09/12/2014 12:56 pm ET Updated Dec 06, 2017

Confessions of a Serial Songwriter: Say Cheese


One day I took a picture of my daughter and her first love. She looked so happy in it, like the sun bursting through the clouds. I gave the photo a name. I called it, "This is how you make me feel."

The following week I was scheduled to work with an artist. I always try to come prepared with "a start." Because many times when an artist is making the rounds, he/she is all out of starts by the time they get to me.

I showed him the photo on my iPhone. I said I thought we could write a song about a picture like that because everybody has one. You know...a picture of us next somebody who makes us glow...somebody who make us that happy. He loved the idea. At least he said he did. We could call it "1000 Words." (As know...a picture paints...) He loved the title. Perfect. We were on our way. (Producer was down with it too.)

As we delved in, artist came up with a hook that (in my opinion) was...well...cheesy. I mean really cheesy. Camembert. Saga Blue. I was actually a little aghast. Can I have my title back? Because I simply cannot merge my precious idea with that Jarlsberg.

Panicked, I headed for the bathroom and in the privacy and liberation that only bathrooms allow, I came up with another option...a melody which went with these words:

This Is How You Make Me Feel
This is how you make me smile
Remember when we said we will
The camera doesn't ever lie

I'm sorry. I loved that. I emerged. I shared. Artist loved it as well. At least he said he did. (Producer was down with it too.)

On my drive home I felt pleased with the session. Excited, even. A day well spent. Sometimes we writers meander until we find something that gets us all buzzed. This was worth the twists and turns. Plus, it was extra nice because the inspiration came from real life. We were to reconvene for vocals the next day.

In bed that night, admittedly, I was getting a little ahead of myself. Not that I had anything to do with the directing of his video but I couldn't help but imagine what it would be like: Artist standing still singing the song and pointing to the photo which he'd be holding in the other hand. "This is how you make me feel/This is you make me smile"...Nothing else going on. No fancy camera work...No hotties of any gender dancing in convertibles. The song was strong enough to withstand the lack of action. I loved the simplicity.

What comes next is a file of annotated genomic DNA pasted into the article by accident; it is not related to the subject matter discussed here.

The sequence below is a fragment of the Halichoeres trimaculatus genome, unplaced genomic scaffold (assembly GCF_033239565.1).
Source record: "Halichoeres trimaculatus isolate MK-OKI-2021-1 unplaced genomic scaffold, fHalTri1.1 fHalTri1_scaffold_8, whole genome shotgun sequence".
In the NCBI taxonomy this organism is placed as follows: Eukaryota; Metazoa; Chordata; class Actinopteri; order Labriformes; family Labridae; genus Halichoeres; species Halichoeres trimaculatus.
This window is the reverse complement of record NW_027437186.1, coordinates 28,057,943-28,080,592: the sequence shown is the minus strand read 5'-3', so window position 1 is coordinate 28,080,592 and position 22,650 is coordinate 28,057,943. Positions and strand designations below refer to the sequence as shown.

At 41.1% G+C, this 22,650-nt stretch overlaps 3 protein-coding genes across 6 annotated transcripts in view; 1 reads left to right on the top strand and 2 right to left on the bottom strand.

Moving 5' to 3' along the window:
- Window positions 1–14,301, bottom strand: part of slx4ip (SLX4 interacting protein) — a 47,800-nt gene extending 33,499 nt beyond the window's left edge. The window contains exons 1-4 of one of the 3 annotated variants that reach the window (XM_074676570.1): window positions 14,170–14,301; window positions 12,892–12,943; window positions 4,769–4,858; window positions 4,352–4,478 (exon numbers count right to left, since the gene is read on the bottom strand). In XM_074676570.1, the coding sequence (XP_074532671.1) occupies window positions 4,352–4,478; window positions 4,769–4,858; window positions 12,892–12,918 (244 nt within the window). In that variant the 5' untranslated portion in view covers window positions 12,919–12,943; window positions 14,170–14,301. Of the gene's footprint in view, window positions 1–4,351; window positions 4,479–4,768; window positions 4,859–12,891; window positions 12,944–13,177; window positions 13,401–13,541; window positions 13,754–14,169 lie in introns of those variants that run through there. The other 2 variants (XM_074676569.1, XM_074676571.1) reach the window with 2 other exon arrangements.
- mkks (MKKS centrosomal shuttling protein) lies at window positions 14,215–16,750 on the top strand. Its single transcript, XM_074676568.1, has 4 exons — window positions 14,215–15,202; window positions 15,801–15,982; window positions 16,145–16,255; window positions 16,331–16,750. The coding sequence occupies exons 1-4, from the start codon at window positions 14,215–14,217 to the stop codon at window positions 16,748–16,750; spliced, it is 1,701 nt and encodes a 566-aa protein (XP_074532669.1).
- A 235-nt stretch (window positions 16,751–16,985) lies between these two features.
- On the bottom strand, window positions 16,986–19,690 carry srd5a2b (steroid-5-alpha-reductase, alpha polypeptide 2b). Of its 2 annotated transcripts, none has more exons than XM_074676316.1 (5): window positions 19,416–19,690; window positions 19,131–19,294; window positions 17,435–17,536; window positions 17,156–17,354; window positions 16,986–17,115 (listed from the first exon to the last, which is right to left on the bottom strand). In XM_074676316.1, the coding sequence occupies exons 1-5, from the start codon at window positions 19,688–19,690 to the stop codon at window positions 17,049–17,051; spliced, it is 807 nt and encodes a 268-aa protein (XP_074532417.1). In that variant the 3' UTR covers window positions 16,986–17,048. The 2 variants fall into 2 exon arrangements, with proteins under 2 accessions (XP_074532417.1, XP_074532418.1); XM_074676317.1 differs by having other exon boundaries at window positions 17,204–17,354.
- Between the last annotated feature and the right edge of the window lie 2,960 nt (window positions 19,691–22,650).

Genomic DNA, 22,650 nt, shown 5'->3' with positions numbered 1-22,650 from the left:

But apparently, while I slept with a smile on my face, artist must have been a little restless. Because when we reconvened the following day and I went on about how delighted I was that we wrote something so special...I noticed it looked like he had a little gas. As it turned out it wasn't gas at all. It was the look you get when you're about to deliver some unpleasant news. He confessed he preferred his original (cheesy) chorus. Bummer. And suggested my chorus could be a bridge. A consolation prize.

Now, if we were writing something to pitch to other recording artists at large I would have stood my ground. I would have made a real pain in the ass of myself. I assure you. But it was his album we were writing for. Respectfully, it mattered more how he felt about what he'd sing. So I bit my tongue. I did. I deferred. But not without this thought:

Is it cool to remove your name from a song? We fight so hard to keep our names ON them ...or for equitable splits. How could I actually be thinking of forgoing credit?

But I was. After all my excitement, my hook was being demoted to a bridge. On the upside, at least it would still be present somewhere in the song. And that would raise the song's GPA. (In my opinion.) Plus, bridges are not chopped liver. They are very important.

But a week later when I received the final mix my beautiful morsel wasn't there. At all. Apparently, somewhere in between the last session and that final mix, artist had asked producer to edit it out--completely! The part of the song that was the inspiration (albeit my inspiration)...the spark that started the whole fire...was, as they say here in Hollyweird, on the cutting room floor. And now, (in my opinion), the song was not merely cheesy, it was a whole pot of fondue.

Sometimes it just goes like that. Sensibilities vary. This artist's and mine were simply different. Very different. Polarized. On different planets. Perhaps confrontation was not his strong suit. He wasn't, however, an ass. He was actually quite a lovely guy...he just had some cheesy sensibilities. (In my opinion.) The song is still fondue. Whatever. Pass me a stick. :(


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